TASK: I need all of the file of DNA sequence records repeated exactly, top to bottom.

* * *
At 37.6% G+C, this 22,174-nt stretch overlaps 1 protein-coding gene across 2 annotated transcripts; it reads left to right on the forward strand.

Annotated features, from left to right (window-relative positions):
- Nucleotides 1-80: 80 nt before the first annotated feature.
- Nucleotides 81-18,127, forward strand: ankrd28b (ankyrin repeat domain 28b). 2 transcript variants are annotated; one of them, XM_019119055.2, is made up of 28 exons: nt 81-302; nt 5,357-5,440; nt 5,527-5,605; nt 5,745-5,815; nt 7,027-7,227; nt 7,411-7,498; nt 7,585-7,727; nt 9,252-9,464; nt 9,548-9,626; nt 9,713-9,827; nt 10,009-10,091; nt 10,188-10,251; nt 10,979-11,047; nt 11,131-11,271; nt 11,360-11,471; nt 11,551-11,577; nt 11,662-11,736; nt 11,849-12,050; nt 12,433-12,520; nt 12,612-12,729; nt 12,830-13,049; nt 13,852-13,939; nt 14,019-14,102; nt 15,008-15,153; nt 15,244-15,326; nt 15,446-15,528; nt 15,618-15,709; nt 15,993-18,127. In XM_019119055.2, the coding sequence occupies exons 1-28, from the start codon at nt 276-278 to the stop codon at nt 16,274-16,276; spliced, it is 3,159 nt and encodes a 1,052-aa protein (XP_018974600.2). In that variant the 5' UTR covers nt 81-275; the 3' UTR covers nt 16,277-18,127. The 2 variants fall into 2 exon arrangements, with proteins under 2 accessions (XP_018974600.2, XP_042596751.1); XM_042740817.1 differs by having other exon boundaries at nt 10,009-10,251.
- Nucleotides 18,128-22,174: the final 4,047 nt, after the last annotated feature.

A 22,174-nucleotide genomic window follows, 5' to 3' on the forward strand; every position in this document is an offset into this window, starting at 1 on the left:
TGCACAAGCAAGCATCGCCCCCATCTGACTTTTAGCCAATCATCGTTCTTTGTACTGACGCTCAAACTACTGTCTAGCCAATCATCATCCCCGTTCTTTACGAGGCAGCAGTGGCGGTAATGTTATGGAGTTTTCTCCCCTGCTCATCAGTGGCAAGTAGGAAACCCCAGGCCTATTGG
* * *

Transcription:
At 37.6% G+C, this 22,174-nt stretch overlaps 1 protein-coding gene across 2 annotated transcripts; it reads left to right on the forward strand.

Annotated features, from left to right (window-relative positions):
- Nucleotides 1-80: 80 nt before the first annotated feature.
- Nucleotides 81-18,127, forward strand: ankrd28b (ankyrin repeat domain 28b). 2 transcript variants are annotated; one of them, XM_019119055.2, is made up of 28 exons: nt 81-302; nt 5,357-5,440; nt 5,527-5,605; nt 5,745-5,815; nt 7,027-7,227; nt 7,411-7,498; nt 7,585-7,727; nt 9,252-9,464; nt 9,548-9,626; nt 9,713-9,827; nt 10,009-10,091; nt 10,188-10,251; nt 10,979-11,047; nt 11,131-11,271; nt 11,360-11,471; nt 11,551-11,577; nt 11,662-11,736; nt 11,849-12,050; nt 12,433-12,520; nt 12,612-12,729; nt 12,830-13,049; nt 13,852-13,939; nt 14,019-14,102; nt 15,008-15,153; nt 15,244-15,326; nt 15,446-15,528; nt 15,618-15,709; nt 15,993-18,127. In XM_019119055.2, the coding sequence occupies exons 1-28, from the start codon at nt 276-278 to the stop codon at nt 16,274-16,276; spliced, it is 3,159 nt and encodes a 1,052-aa protein (XP_018974600.2). In that variant the 5' UTR covers nt 81-275; the 3' UTR covers nt 16,277-18,127. The 2 variants fall into 2 exon arrangements, with proteins under 2 accessions (XP_018974600.2, XP_042596751.1); XM_042740817.1 differs by having other exon boundaries at nt 10,009-10,251.
- Nucleotides 18,128-22,174: the final 4,047 nt, after the last annotated feature.

A 22,174-nucleotide genomic window follows, 5' to 3' on the forward strand; every position in this document is an offset into this window, starting at 1 on the left:
TGCACAAGCAAGCATCGCCCCCATCTGACTTTTAGCCAATCATCGTTCTTTGTACTGACGCTCAAACTACTGTCTAGCCAATCATCATCCCCGTTCTTTACGAGGCAGCAGTGGCGGTAATGTTATGGAGTTTTCTCCCCTGCTCATCAGTGGCAAGTAGGAAACCCCAGGCCTATTGG